Credit Card or Loan? Pros and Cons
On occasion most of us need a little financial help. Whether that’s to buy a house, a car or other high-price item, at some point in our lives we’ll need to borrow some money. In this article we’re going to discuss the pros and cons of credit cards and loans.
Borrowing money needn’t be because we can’t afford something either.
Buying on a credit card can offer a level of protection from fraud or a business collapsing that we wouldn’t have otherwise. Anyone who has bought flights from Monarch recently will testify.
There are other reasons to borrow money that make perfect financial sense. If a large purchase will see you use all of your available cash, paying for the item with a credit card or loan means you can spread the payments over a longer period of time, protecting your cash.
It’s important to remind you that you should only ever borrow within your means to repay and that taking on any debt puts your finances under extra pressure, so financial discipline should be exercised at all times.
Assuming that you’ve looked at your finances and established that you can afford to borrow money, which is best – a credit card or loan?
A credit card is issued with a pre-agreed balance and interest rate. The borrower enters into a contract to repay a minimum fee every month but is allowed to pay extra should they wish to.
Most credit card agreements come with a lower introductory interest rate (many cards offer 0% interest rate at first), before the interest rate goes up to a higher rate, which is often as high as 29.9%. At this point, most borrowers then switch their balance to another card issuer with a 0% offer, keeping their repayments lower.
Every time you transfer a credit card balance, there is usually a fee attached, often around 3% of the outstanding balance.
Smart credit card borrowers will be able to borrow large sums of money and not pay any interest for the duration of their repayments.
Credit Card Pros
- Often cheaper – lots of companies offer a long-term 0% interest.
- Flexible repayments – you can pay extra back if you need to.
- Cash back – some companies offer incentives when you make purchases.
- Protection – credit cards offer more buyer protection than other forms of payment.
- Cash incentives – credit cards allow you to deposit money into your bank accounts as long as you have the balance available.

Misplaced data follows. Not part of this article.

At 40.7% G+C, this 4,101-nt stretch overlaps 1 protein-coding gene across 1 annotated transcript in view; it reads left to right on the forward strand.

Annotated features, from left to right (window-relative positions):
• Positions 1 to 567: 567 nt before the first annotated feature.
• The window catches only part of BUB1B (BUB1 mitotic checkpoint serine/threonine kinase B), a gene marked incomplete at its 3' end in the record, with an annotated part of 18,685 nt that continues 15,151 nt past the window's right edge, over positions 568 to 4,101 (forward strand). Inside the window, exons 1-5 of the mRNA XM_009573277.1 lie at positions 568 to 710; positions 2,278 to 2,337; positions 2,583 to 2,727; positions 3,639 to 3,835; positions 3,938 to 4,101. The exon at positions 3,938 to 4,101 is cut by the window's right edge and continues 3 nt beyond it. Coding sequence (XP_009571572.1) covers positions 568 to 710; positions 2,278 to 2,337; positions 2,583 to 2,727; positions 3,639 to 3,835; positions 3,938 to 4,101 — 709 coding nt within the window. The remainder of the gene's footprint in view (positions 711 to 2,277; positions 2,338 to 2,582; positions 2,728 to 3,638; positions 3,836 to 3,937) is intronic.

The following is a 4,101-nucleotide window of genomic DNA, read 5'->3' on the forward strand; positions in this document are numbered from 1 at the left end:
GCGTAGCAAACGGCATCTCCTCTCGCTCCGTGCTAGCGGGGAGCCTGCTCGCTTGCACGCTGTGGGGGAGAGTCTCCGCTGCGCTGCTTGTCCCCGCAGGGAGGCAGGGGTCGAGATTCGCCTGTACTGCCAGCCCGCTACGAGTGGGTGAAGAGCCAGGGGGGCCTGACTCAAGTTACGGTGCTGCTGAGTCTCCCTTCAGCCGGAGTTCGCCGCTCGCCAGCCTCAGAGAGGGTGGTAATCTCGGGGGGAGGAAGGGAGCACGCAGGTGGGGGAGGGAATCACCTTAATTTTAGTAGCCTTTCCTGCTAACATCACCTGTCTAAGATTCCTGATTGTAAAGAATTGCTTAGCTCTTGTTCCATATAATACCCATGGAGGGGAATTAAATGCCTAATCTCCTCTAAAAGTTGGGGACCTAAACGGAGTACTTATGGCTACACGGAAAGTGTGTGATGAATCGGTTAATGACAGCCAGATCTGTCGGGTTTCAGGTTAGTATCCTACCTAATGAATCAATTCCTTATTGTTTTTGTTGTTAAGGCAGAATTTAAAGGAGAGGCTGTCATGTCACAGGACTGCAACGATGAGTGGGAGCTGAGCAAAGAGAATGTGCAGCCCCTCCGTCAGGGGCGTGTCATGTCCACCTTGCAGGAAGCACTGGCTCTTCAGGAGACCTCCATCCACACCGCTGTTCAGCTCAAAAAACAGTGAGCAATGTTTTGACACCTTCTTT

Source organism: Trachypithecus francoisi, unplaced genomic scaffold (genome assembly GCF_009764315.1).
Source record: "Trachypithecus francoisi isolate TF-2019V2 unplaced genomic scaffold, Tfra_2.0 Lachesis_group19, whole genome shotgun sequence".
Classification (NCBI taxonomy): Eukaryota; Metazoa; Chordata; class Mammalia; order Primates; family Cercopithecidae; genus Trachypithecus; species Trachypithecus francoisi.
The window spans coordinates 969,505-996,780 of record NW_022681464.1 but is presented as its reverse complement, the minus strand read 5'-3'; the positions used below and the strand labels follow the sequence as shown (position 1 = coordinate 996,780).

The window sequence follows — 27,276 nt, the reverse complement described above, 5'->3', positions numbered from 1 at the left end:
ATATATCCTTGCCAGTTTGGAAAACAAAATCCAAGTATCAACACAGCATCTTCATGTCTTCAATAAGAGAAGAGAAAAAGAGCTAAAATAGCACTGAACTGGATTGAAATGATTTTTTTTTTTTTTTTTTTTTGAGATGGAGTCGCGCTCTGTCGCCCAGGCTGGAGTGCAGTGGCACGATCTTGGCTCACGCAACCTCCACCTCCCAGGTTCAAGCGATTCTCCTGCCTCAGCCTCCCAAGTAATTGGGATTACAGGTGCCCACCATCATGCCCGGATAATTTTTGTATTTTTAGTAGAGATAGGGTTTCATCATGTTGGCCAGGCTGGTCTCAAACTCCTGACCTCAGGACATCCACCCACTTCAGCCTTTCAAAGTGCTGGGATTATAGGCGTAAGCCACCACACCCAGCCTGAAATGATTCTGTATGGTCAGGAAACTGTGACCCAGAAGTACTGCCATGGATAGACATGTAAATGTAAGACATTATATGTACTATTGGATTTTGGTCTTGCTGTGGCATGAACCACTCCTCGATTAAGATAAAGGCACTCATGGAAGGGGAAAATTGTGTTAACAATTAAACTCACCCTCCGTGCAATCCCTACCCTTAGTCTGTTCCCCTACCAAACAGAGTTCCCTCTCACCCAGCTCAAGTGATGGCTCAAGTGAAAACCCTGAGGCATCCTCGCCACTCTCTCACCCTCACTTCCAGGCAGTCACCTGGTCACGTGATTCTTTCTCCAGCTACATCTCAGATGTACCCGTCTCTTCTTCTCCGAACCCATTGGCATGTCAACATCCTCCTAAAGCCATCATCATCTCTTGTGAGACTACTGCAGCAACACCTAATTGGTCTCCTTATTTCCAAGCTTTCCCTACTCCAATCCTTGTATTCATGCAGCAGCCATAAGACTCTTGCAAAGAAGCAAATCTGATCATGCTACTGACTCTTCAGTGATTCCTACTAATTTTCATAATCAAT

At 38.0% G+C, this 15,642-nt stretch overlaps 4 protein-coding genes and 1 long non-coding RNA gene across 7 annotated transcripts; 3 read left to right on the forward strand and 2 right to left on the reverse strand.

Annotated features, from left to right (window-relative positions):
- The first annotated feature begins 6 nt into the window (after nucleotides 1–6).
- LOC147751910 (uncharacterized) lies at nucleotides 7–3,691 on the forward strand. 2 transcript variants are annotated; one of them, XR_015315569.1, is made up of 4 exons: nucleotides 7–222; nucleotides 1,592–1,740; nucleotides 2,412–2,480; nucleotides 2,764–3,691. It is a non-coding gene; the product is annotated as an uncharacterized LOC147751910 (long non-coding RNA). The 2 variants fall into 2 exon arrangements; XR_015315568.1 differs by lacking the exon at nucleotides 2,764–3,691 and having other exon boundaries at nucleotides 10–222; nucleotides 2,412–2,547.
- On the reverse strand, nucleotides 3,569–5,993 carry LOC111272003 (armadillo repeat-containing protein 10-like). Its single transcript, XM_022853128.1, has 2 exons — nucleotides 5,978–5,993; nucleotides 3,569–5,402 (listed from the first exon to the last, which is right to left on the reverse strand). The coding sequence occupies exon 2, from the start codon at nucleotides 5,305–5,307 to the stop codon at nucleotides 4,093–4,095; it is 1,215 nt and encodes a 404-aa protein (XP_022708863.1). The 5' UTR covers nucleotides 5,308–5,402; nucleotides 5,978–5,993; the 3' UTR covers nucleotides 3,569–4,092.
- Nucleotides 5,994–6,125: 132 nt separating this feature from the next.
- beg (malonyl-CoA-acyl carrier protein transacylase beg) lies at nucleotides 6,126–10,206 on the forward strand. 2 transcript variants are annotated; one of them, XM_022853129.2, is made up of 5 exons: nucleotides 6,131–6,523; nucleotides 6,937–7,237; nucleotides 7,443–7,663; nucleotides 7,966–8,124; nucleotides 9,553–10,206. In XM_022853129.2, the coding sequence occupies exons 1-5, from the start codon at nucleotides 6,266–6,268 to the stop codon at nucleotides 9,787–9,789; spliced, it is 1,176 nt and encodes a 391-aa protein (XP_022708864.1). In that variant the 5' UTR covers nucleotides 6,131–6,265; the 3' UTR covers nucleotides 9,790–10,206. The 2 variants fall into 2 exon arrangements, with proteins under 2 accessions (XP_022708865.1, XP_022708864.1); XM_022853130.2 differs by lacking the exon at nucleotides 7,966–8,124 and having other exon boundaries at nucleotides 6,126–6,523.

- Fast repayment allows you to quickly improve your credit score.
Credit Card Cons
- When the interest free payment is over, the interest is typically high.
- Credit limits are set by the issuer and sometimes may not be high enough for your requirements.
- Fees attached to balance transfers.
- Typically easy to acquire, so it’s easy to rack up a lot of debt.
A loan is where a bank or other financial institution will lend a given amount of money over a pre-determined period of time. The loan is typically paid back monthly at a fixed interest rate. Examples of loans include mortgages on houses, business loans or car finance.
There are typically two types of loan – secured, where the loan will be taken out against a valuable asset such as a house, or unsecured, where the loan isn’t taken out against an asset.
Loan decisions are usually made instantly (whereas credit cards may take a few days to be issued) and the money can be deposited in the borrowers account with seconds.
Given the fixed repayment schedules loans offer less in terms of repayment flexibility than credit cards, but that can help people with their financial planning as they will count it as another regular outgoing.
- Instant decisions usually made by your bank – you can have the money within seconds.
- Generally low interest repayments.
- Structured monthly repayments, allowing for easy financial planning.
- Lower settlement fee if you can repay the balance in full.
- Less admin – you don’t have to switch providers to keep interest payments down.
- Flexibility in terms of how long the loan is taken over – anywhere from 12 months to many years.
- Rigid repayments mean less flexibility to repay.
- Repayment structure means you still owe for a long time.
- Less ability to move money – it all arrives in one go, meaning you can’t deposit smaller amounts into your bank account.
- Negative history around PPI and other insurances.
It’s important to carefully consider your options when borrowing money. More than just the interest rate, consider your financial situation.
If you are likely to pick up large sums of cash such as bonuses or commission payments, a credit card may be a better option because you are able to pay more of the balance back quickly, reducing the time you spend owing money.
If you are going to need the money over a longer period, a loan may be a better option because the interest rate is fixed for the duration, as opposed to a credit card where the initial interest rate is only likely to be short term.
Both borrowing options have their benefits, but more important than anything is that you carefully consider your reasons for borrowing and pick the option that suits you and your requirements. If you don’t, it can lead to significant financial trouble.
For more borrowing advice, visit Moneysupermarket.com.